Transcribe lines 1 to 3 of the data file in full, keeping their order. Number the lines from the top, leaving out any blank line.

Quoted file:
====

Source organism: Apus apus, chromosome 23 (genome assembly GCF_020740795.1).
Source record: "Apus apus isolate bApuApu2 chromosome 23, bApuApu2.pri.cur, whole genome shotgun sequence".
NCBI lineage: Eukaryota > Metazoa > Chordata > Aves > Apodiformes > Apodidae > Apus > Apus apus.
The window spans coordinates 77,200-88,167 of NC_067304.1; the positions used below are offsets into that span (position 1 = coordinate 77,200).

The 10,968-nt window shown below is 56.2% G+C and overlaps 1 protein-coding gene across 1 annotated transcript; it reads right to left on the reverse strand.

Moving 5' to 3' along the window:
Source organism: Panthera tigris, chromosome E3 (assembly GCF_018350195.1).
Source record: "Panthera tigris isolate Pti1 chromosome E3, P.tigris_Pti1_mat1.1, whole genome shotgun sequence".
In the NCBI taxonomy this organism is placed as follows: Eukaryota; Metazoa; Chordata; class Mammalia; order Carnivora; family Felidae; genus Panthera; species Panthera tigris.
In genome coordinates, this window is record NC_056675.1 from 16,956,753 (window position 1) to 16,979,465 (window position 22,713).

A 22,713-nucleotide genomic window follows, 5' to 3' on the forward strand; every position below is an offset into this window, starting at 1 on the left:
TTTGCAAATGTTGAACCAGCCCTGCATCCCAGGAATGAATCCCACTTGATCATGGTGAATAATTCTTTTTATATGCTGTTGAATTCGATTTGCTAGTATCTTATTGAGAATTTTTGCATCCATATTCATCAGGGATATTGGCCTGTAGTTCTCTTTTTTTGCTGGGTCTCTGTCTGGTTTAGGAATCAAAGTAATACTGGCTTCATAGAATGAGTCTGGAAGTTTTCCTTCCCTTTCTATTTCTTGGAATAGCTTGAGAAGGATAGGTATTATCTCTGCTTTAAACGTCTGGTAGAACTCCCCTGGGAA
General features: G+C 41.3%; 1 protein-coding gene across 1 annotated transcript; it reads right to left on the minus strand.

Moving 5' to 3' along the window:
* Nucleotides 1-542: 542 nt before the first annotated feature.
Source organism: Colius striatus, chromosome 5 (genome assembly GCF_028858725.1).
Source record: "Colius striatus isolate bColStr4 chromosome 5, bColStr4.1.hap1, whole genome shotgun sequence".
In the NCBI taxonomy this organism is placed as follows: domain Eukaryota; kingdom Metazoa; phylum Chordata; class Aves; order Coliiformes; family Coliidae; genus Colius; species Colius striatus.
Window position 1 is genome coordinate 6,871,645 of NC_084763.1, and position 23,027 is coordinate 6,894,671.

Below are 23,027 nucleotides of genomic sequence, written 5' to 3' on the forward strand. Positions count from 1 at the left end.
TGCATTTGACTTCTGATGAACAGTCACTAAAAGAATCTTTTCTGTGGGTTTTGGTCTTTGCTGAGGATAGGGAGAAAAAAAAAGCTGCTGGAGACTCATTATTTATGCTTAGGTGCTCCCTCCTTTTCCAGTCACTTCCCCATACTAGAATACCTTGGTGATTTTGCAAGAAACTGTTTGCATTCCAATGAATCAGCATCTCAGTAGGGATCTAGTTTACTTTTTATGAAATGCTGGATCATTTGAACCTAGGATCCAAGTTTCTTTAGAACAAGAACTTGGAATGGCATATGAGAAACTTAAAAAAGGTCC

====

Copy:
Source organism: Apus apus, chromosome 23 (genome assembly GCF_020740795.1).
Source record: "Apus apus isolate bApuApu2 chromosome 23, bApuApu2.pri.cur, whole genome shotgun sequence".
NCBI lineage: Eukaryota > Metazoa > Chordata > Aves > Apodiformes > Apodidae > Apus > Apus apus.